Earlier today, Microsoft confirmed that the launch of the Xbox Series X and Series S was the biggest launch for an Xbox console in company history, selling more new hardware than any of the previous three generations in its debut.
But the biggest measure of success for Microsoft isn’t just the number of consoles sold, but also the amount of those purchasers who are now in the Xbox ecosystem for the long haul, whether it be simply from buying a few games or paying for the Game Pass subscription.
According to the company’s launch press release, 70 percent of the new Series X and S consoles sold at launch are now attached to a new or existing Game Pass subscription. Obviously that number is going to be slightly inflated at launch because Microsoft is know for providing lengthy free trials and cheap buy-ins for the service for new members.
Converting a large portion of its userbase to the Game Pass Ultimate subscription was a major focus for Microsoft heading into the generation and the one real leg up it has in this next-gen race against Sony and the PlayStation 5.
In place of the older Xbox Live Gold subscription that players needed to pay $60 per year for to play online with friends, Microsoft has bundled that together with Game Pass into the Ultimate bundle, which provides the online service and access to nearly 500 games for $15 per month.
This not only gets Microsoft a solid base of recurring revenue from the subscription, but it also allows players to play more games, as evidenced by the record setting 3,594 titles that were played on launch day, spanning four console generations.
According to industry analyst Daniel Ahmad, the average gamer only buys two games per year, which prior to this generation of consoles, usually meant $120 spent per customer. The average PS4 user has around 13 games in their library, while Nintendo Switvh users average around seven games.
Game Pass allows users to pay around $180 per year, before any deals or promotions, and they get access to hundreds of games, including all of Microsoft’s first party titles and other AAA franchises. Ahmad also notes that this doesn’t stop those users from spending on other franchises like Call of Duty, FIFA, or other titles that catch their eye, it just gives them more flexibility in doing so.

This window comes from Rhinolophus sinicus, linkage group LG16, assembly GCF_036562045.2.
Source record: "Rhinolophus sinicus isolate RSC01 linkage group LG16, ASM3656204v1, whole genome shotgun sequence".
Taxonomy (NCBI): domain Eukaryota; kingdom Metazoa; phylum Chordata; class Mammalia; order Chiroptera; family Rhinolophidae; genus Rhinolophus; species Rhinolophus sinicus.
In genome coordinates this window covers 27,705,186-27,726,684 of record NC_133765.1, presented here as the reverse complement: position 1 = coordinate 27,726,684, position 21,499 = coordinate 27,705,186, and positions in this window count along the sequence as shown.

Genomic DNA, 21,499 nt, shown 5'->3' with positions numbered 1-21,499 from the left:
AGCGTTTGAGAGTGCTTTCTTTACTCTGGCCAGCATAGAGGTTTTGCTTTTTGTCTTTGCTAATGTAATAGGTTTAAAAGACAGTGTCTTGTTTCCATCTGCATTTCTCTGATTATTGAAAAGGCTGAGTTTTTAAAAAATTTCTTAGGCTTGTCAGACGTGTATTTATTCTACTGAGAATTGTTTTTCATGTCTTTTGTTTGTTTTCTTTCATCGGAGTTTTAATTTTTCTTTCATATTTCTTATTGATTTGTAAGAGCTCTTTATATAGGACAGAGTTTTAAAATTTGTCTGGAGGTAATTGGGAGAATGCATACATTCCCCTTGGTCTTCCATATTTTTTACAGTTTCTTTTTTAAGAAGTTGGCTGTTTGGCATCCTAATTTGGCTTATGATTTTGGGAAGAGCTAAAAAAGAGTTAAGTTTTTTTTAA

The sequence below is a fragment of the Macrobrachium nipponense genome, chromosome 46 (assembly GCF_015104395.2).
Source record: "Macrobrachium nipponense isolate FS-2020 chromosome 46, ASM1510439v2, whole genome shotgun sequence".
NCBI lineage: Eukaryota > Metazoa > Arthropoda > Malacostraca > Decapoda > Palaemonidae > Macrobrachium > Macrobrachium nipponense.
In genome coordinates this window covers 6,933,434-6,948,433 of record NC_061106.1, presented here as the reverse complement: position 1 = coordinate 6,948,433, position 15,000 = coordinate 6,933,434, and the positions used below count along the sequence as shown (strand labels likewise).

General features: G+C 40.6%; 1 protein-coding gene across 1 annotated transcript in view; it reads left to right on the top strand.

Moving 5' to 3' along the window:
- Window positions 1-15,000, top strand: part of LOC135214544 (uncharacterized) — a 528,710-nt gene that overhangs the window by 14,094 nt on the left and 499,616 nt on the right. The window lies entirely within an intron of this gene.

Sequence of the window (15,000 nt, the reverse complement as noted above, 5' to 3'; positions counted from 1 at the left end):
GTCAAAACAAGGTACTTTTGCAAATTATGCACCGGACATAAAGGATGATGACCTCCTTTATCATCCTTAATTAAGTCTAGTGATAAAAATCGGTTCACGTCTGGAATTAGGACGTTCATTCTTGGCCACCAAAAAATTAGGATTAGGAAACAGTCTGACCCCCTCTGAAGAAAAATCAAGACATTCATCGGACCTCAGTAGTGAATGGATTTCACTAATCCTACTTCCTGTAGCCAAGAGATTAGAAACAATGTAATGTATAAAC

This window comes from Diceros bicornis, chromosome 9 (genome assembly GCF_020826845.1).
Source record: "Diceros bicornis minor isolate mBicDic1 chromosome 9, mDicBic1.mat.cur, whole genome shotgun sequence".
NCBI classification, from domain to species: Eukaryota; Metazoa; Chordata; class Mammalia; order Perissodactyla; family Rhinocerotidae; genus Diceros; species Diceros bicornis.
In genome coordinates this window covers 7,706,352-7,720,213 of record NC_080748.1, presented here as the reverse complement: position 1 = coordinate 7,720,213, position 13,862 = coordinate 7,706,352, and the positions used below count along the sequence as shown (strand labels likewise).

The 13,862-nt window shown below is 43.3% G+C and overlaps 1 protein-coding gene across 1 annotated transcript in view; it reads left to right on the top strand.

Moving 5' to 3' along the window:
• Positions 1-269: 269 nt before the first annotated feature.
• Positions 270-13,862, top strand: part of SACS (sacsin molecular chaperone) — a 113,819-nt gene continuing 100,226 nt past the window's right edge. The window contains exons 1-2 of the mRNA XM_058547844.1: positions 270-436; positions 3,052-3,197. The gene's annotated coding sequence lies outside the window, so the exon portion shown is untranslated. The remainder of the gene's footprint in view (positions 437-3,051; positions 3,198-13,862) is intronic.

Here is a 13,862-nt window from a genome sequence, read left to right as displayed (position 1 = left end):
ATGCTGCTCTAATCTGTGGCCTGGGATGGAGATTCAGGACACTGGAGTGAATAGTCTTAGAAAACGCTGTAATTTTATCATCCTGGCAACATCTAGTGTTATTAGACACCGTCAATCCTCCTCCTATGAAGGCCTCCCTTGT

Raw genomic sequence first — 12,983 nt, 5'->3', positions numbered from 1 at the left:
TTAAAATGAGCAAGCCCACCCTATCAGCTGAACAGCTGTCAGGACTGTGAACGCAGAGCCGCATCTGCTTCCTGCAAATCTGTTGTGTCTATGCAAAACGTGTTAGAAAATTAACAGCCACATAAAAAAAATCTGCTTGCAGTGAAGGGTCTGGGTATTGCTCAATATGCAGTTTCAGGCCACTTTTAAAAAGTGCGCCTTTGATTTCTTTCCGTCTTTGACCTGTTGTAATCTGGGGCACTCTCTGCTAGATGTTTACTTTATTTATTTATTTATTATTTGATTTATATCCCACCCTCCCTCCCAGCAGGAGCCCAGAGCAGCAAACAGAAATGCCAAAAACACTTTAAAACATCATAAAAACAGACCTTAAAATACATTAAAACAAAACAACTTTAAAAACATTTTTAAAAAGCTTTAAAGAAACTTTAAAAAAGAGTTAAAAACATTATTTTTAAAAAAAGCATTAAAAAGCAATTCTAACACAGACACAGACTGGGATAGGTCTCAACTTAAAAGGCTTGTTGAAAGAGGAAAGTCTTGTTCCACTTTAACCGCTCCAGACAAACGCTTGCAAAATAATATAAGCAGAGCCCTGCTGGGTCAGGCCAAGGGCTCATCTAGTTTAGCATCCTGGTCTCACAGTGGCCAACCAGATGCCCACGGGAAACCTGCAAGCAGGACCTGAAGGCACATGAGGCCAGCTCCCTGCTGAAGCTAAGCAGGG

And it works doubly well for Microsoft, because according to the company, Game Pass subscribers generate 20 percent more in sales from buying non-Game Pass games and DLC than users who don’t have Game Pass. Essentially, Game Pass users are more likely to spend money to get a game outside of Game Pass, DLC for a game they are playing, or potentially purchase other games from a series that they discover on the platform through the subscription service.
Microsoft sees Game Pass as the ultimate way to increase the lifetime value and profitability of each console player, which is exactly why Game Pass is continuing to expand on multiple platforms and why more benefits, like EA All Access and a Disney+ free trial, are constantly being added.
Nintendo and Sony also benefit in a similar fashion, though not to the same degree, with Switch Online and PlayStation Plus respectively. Both platforms tote around a 40 percent attach rate for those subscriptions, which offer online play, a few free games or perks each month, and occasional game discounts in Sony’s case.
Xbox is going hard with the Series X and S because it needs to maintain its presence in the console market because of the other benefits it gains from having that platform too, which you can read more about in one of Ahmad’s extremely detailed threads from earlier this year.
It is and has been clear for a good while, however, that Game Pass is the future of Xbox, and this console launch just backs that up.